Six finalists have been selected for ULI’s Urban Open Space Award. This is the first year in which the competition was open to projects outside the United States and Canada. This year’s finalists are Marina Bay in Singapore; Millennium Park in Chicago; Myriad Botanical Gardens in Oklahoma City; Thousand Lantern Lake Park System in Foshan, Guangdong, China; Tongva Park and Ken Genser Square in Santa Monica, California; and Washington Canal Park in Washington, D.C. An international jury representing several facets of development—including finance, architecture, land planning and development, public affairs, design, and professional services—will select one winner, which will be announced at the 2015 ULI Fall Meeting, to be held October 5–8 in San Francisco.
- Marina Bay in Singapore
- Millennium Park in Chicago, Illinois
- Myriad Botanical Gardens in Oklahoma City, Oklahoma
- Thousand Lantern Lake Park System in Foshan, Guangdong, China
- Tongva Park and Ken Genser Square in Santa Monica, California
- Washington Canal Park in Washington, D.C.
“The submissions from this year are representative of how quality urban open space has become more than just an amenity for cities,” says jury chair Michael Covarrubias, chairman and chief executive officer of TMG Partners in San Francisco. “The international diversity of the projects is reflective of how developers continually work to meet global demand by the public for the inclusion of healthy places in cities.”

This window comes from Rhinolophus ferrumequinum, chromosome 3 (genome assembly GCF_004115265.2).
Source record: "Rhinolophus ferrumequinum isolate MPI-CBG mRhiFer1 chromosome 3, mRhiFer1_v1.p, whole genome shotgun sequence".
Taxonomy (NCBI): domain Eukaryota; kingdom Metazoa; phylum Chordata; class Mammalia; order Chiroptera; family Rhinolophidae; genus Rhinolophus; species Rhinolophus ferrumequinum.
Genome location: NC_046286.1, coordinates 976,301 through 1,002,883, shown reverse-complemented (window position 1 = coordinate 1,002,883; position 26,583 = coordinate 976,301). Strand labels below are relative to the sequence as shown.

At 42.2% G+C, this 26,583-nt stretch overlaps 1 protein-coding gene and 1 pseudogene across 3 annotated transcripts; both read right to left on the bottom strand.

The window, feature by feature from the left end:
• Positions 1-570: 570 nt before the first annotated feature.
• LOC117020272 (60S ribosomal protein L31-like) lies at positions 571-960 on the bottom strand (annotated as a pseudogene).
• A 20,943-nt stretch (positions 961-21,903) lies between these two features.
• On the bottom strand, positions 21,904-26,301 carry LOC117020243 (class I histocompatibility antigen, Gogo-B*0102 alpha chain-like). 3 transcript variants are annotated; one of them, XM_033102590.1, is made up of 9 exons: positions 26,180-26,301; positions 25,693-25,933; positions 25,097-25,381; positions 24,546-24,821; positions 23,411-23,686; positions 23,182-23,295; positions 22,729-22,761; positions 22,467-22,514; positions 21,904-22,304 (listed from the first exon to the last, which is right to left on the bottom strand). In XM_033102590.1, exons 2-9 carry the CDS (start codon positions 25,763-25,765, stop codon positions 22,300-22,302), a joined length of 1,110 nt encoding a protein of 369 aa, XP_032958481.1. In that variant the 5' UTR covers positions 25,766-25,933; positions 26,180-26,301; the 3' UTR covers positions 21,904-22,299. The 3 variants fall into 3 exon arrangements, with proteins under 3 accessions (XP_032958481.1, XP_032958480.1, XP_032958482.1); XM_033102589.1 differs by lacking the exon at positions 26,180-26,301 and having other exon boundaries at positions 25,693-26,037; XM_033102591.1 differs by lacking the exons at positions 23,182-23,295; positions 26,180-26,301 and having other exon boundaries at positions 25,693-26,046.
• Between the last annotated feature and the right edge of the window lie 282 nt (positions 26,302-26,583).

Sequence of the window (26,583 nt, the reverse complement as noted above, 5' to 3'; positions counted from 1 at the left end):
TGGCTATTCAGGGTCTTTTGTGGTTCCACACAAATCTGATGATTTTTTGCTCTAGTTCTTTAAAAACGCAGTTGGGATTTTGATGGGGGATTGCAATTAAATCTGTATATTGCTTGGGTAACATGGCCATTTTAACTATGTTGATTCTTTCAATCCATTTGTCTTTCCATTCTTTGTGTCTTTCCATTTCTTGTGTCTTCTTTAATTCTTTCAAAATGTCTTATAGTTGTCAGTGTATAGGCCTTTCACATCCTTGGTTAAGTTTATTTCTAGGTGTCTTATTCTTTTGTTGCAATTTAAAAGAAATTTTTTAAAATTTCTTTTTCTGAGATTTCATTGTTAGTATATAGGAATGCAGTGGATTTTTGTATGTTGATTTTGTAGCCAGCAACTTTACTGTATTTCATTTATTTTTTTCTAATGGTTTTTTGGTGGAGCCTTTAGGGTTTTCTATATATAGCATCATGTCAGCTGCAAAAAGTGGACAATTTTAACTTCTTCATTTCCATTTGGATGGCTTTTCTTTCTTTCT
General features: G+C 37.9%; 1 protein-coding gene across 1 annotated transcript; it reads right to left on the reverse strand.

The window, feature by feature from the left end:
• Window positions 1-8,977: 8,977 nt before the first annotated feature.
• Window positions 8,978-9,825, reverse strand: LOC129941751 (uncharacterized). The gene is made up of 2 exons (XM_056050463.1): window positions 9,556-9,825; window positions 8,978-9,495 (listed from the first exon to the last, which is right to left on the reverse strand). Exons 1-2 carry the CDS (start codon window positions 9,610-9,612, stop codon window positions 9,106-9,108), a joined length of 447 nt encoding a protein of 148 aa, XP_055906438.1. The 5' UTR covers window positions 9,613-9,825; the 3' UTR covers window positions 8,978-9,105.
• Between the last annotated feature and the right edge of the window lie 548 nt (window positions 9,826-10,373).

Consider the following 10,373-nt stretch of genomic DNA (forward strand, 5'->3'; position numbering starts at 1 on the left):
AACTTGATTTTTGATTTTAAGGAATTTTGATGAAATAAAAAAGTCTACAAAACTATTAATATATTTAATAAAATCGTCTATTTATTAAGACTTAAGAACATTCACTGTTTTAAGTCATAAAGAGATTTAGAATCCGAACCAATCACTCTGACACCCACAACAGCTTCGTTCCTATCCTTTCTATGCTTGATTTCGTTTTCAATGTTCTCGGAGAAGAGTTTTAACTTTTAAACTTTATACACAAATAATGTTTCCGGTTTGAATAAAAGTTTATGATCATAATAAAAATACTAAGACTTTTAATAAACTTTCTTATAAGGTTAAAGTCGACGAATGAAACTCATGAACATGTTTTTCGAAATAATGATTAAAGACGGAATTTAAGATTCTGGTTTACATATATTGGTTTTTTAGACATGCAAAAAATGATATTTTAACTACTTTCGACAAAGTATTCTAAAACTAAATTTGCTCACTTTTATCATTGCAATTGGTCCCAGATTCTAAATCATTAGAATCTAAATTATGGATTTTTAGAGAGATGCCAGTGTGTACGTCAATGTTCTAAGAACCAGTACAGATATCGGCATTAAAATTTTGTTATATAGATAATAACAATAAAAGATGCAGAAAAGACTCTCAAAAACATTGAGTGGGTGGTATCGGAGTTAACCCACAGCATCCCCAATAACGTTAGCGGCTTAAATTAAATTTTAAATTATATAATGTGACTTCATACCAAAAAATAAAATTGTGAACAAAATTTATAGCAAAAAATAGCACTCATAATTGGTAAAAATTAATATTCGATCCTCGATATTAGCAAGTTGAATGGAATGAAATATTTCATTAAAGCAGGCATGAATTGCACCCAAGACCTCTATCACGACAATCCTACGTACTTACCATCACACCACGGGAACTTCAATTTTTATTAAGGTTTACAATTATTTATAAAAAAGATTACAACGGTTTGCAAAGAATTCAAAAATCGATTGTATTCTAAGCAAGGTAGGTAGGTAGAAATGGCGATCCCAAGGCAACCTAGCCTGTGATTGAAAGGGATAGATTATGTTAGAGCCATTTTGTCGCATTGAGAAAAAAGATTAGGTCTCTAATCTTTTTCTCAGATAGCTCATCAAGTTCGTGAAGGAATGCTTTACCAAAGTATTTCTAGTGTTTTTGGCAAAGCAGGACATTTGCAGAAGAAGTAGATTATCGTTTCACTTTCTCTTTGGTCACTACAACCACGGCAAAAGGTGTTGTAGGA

The award was created through the generosity of Amanda M. Burden, former New York City planning commissioner and 2009 recipient of the ULI J.C. Nichols Prize for Visionaries in Urban Development. In 2011, the Kresge Foundation, the MetLife Foundation, and the ULI Foundation collaborated to continue the Urban Open Space Award program. This year, the Institute announced that it would expand the program to global submissions.
To be eligible for the competition, an open-space project must have been open to the public for at least one year and no more than 15 years; be predominantly outdoors and inviting to the public; provide abundant and varied seating, sun and shade, and trees and plantings with attractions; be used intensively on a daily basis by a broad spectrum of users throughout the year; have a positive economic impact on its surroundings; promote the physical, social, and economic health of the larger community; and provide lessons, strategies, and techniques that can be used or adapted in other communities.
The other jury members were jury vice chair M. Leanne Lachman, president, Lachman Associates, New York City; Terrall Vern Budge, principal, Loci, Salt Lake City; Sujata S. Govada, managing director, UDP International, Wan Chai, Hong Kong; Jason Hellendrung, principal, Sasaki Associates, Watertown, Massachusetts; Sophie Henley-Price, managing director, STUDIOS, Paris; Lance K. Josal, chief executive officer, Callison RTKL, Dallas; Jeff Kingsbury, managing principal, Greenstreet, Indianapolis; Jacinta McCann, executive vice president, AECOM, San Francisco; Steve Navarro, executive vice president, CBRE, Greenville, South Carolina; and Trini M. Rodriguez, principal, Parker Rodriguez, Alexandria, Virginia.